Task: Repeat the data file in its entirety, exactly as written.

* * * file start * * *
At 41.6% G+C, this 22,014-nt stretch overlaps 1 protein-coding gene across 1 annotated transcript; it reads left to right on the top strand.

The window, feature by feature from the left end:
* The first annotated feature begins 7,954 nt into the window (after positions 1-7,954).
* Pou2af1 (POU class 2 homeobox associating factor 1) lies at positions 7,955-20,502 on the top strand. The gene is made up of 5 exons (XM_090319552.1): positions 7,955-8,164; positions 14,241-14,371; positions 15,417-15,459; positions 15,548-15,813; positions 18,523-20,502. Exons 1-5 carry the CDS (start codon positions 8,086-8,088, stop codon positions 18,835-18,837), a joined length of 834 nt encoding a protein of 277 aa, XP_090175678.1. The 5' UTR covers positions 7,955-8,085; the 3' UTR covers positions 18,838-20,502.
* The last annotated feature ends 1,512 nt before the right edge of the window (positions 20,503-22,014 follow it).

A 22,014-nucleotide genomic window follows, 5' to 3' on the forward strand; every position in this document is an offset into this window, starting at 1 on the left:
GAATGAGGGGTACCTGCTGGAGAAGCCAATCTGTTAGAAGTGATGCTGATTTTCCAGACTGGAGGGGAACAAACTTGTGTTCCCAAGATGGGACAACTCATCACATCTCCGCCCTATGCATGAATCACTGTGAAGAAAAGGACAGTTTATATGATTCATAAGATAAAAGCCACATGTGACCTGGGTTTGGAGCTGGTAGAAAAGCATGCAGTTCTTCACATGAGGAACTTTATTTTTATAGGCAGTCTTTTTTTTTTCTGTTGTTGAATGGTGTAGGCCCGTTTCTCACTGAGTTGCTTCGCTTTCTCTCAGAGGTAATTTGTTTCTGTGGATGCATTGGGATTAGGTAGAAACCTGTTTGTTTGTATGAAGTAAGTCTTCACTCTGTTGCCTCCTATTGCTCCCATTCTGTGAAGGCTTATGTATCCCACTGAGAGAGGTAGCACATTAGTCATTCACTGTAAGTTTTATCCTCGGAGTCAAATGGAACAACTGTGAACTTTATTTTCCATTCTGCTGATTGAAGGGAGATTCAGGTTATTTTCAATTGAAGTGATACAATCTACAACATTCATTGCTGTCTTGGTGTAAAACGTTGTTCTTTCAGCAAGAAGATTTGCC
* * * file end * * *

At 41.6% G+C, this 22,014-nt stretch overlaps 1 protein-coding gene across 1 annotated transcript; it reads left to right on the top strand.

The window, feature by feature from the left end:
* The first annotated feature begins 7,954 nt into the window (after positions 1-7,954).
* Pou2af1 (POU class 2 homeobox associating factor 1) lies at positions 7,955-20,502 on the top strand. The gene is made up of 5 exons (XM_090319552.1): positions 7,955-8,164; positions 14,241-14,371; positions 15,417-15,459; positions 15,548-15,813; positions 18,523-20,502. Exons 1-5 carry the CDS (start codon positions 8,086-8,088, stop codon positions 18,835-18,837), a joined length of 834 nt encoding a protein of 277 aa, XP_090175678.1. The 5' UTR covers positions 7,955-8,085; the 3' UTR covers positions 18,838-20,502.
* The last annotated feature ends 1,512 nt before the right edge of the window (positions 20,503-22,014 follow it).

A 22,014-nucleotide genomic window follows, 5' to 3' on the forward strand; every position in this document is an offset into this window, starting at 1 on the left:
GAATGAGGGGTACCTGCTGGAGAAGCCAATCTGTTAGAAGTGATGCTGATTTTCCAGACTGGAGGGGAACAAACTTGTGTTCCCAAGATGGGACAACTCATCACATCTCCGCCCTATGCATGAATCACTGTGAAGAAAAGGACAGTTTATATGATTCATAAGATAAAAGCCACATGTGACCTGGGTTTGGAGCTGGTAGAAAAGCATGCAGTTCTTCACATGAGGAACTTTATTTTTATAGGCAGTCTTTTTTTTTTCTGTTGTTGAATGGTGTAGGCCCGTTTCTCACTGAGTTGCTTCGCTTTCTCTCAGAGGTAATTTGTTTCTGTGGATGCATTGGGATTAGGTAGAAACCTGTTTGTTTGTATGAAGTAAGTCTTCACTCTGTTGCCTCCTATTGCTCCCATTCTGTGAAGGCTTATGTATCCCACTGAGAGAGGTAGCACATTAGTCATTCACTGTAAGTTTTATCCTCGGAGTCAAATGGAACAACTGTGAACTTTATTTTCCATTCTGCTGATTGAAGGGAGATTCAGGTTATTTTCAATTGAAGTGATACAATCTACAACATTCATTGCTGTCTTGGTGTAAAACGTTGTTCTTTCAGCAAGAAGATTTGCC